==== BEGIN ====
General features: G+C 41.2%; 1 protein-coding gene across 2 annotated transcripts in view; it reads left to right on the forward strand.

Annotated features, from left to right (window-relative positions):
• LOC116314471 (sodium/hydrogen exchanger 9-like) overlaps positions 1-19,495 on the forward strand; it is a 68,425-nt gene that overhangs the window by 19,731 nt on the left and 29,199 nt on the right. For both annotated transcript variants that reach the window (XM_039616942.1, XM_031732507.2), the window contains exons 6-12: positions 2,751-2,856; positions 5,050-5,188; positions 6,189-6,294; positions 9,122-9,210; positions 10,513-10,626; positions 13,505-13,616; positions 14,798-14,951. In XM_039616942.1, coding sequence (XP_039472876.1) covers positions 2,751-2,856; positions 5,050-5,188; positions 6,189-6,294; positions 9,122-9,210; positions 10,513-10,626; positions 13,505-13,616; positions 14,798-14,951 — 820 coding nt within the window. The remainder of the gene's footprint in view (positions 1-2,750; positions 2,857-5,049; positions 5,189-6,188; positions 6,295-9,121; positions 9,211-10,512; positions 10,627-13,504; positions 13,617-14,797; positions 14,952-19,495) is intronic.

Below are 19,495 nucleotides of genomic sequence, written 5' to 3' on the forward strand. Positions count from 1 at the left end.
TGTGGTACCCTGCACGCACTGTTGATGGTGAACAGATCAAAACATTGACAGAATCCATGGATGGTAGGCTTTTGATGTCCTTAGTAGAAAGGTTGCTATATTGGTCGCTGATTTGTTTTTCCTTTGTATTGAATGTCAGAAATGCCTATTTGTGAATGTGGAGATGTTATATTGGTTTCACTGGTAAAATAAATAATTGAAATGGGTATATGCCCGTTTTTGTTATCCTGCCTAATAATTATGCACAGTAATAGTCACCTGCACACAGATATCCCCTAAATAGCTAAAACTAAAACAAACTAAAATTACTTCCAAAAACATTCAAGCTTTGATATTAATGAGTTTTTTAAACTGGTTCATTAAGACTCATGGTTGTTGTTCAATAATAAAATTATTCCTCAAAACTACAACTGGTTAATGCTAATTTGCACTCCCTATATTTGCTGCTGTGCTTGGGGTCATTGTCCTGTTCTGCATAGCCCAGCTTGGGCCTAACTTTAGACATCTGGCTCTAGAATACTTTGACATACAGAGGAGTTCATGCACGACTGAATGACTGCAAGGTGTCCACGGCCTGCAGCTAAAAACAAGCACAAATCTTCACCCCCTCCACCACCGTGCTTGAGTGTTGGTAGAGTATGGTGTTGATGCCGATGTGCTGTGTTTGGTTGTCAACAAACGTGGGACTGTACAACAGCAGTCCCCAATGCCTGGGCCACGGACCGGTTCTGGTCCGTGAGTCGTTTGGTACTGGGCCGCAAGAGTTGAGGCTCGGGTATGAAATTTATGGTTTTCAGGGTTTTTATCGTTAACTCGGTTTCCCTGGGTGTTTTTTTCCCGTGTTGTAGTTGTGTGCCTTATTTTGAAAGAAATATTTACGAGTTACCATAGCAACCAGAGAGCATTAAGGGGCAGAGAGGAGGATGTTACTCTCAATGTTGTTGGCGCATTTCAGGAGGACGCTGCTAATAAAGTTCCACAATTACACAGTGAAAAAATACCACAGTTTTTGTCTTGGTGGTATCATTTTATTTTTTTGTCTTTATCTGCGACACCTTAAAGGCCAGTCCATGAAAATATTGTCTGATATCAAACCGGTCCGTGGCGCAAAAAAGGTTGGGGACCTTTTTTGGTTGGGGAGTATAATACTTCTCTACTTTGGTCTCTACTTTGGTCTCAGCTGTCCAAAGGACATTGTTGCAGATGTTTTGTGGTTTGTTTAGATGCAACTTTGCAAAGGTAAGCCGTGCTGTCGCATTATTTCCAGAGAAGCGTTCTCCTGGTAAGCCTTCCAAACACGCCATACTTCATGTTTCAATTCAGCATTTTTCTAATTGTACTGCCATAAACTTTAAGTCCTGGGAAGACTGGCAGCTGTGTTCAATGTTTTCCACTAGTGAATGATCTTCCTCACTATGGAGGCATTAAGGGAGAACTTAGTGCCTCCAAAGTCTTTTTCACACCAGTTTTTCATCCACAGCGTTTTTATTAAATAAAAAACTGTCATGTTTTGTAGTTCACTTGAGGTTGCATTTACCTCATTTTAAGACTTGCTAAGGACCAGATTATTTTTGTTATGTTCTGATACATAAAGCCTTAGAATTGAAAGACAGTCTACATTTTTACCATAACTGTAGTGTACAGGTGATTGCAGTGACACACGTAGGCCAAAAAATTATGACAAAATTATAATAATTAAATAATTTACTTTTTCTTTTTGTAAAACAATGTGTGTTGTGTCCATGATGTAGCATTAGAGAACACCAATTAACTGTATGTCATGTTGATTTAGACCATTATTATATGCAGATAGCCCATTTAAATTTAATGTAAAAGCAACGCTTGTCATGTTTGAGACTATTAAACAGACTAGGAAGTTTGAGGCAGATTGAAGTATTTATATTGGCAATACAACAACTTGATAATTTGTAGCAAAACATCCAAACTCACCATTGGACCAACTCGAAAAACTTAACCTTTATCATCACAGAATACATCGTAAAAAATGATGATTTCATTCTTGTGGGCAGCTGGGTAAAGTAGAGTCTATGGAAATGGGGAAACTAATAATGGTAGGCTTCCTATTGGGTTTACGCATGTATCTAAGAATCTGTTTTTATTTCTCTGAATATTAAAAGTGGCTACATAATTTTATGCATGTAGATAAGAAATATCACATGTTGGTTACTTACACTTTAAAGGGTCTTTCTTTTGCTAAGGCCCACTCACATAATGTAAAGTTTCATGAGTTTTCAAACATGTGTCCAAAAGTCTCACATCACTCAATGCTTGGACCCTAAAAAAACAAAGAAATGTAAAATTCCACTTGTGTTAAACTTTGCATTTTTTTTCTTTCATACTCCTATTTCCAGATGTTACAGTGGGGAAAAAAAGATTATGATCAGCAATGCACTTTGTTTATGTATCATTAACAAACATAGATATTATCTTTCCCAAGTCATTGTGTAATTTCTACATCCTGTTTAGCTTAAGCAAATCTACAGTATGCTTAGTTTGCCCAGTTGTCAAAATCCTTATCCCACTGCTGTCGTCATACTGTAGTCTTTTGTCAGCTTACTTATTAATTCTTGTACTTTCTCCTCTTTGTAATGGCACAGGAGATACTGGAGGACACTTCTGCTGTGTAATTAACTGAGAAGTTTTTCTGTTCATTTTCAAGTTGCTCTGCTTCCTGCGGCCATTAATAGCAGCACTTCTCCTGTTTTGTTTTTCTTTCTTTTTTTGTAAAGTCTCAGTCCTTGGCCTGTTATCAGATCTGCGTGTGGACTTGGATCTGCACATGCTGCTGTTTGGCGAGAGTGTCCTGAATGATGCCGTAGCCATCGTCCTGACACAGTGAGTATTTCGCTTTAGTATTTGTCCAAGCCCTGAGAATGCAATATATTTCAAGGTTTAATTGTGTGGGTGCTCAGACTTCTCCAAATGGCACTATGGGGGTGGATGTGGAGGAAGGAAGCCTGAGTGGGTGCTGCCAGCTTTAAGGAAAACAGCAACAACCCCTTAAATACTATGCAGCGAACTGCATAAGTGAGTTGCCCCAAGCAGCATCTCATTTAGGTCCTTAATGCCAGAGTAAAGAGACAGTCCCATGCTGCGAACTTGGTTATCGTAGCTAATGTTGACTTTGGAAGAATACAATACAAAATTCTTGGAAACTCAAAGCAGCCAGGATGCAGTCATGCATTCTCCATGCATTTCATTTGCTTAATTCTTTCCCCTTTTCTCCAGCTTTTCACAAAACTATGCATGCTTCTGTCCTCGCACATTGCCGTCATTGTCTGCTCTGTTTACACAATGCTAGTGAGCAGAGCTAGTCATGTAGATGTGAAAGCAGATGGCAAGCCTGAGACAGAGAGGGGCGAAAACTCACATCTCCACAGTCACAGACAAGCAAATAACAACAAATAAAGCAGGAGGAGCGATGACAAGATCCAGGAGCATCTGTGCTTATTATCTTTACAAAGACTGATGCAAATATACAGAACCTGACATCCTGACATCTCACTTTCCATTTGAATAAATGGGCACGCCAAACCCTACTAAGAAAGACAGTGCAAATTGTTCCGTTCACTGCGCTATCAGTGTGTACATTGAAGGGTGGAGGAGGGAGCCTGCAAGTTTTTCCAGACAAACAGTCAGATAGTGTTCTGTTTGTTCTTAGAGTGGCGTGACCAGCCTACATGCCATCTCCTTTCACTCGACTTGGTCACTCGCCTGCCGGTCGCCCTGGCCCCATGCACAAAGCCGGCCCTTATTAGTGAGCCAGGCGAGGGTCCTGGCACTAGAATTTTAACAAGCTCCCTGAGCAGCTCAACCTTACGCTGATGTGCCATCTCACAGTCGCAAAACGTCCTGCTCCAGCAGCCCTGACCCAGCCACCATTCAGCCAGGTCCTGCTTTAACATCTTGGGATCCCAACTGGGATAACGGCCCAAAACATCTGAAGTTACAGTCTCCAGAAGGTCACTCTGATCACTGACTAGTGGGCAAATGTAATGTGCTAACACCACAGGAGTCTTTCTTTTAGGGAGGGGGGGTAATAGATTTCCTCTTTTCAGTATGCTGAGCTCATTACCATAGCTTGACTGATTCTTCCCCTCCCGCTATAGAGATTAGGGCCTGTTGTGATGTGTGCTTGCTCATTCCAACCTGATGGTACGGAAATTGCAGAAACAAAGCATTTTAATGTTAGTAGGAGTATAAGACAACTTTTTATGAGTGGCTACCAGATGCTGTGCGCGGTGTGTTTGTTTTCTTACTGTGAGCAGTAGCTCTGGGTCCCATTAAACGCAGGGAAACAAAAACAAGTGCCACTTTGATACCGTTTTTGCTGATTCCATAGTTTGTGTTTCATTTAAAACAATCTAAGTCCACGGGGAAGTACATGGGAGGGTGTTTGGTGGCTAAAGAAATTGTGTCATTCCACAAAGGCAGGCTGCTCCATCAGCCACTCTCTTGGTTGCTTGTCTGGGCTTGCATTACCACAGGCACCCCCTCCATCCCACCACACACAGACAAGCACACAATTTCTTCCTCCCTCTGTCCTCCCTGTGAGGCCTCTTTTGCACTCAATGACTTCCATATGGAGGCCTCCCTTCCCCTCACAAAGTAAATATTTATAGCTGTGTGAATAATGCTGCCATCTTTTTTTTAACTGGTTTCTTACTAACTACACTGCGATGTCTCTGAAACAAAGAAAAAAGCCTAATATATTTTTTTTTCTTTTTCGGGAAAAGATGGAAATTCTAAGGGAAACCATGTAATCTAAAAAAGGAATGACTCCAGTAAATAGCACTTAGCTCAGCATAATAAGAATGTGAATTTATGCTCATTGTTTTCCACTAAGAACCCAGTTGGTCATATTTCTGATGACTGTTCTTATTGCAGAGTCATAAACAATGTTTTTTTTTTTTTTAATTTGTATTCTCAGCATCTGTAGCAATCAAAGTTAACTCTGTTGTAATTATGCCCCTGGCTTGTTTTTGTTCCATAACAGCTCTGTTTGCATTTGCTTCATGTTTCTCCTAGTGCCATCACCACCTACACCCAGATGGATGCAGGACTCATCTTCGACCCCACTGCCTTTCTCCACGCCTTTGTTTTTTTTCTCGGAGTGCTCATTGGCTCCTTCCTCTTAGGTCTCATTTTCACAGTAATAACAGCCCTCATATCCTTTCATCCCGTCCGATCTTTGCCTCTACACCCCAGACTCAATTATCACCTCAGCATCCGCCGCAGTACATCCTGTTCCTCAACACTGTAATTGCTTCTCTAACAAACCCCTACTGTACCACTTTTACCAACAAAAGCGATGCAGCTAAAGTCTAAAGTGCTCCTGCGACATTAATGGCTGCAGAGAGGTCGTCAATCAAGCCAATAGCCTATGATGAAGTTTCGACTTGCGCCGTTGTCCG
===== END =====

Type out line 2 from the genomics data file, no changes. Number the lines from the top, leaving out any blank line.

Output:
Annotated features, from left to right (window-relative positions):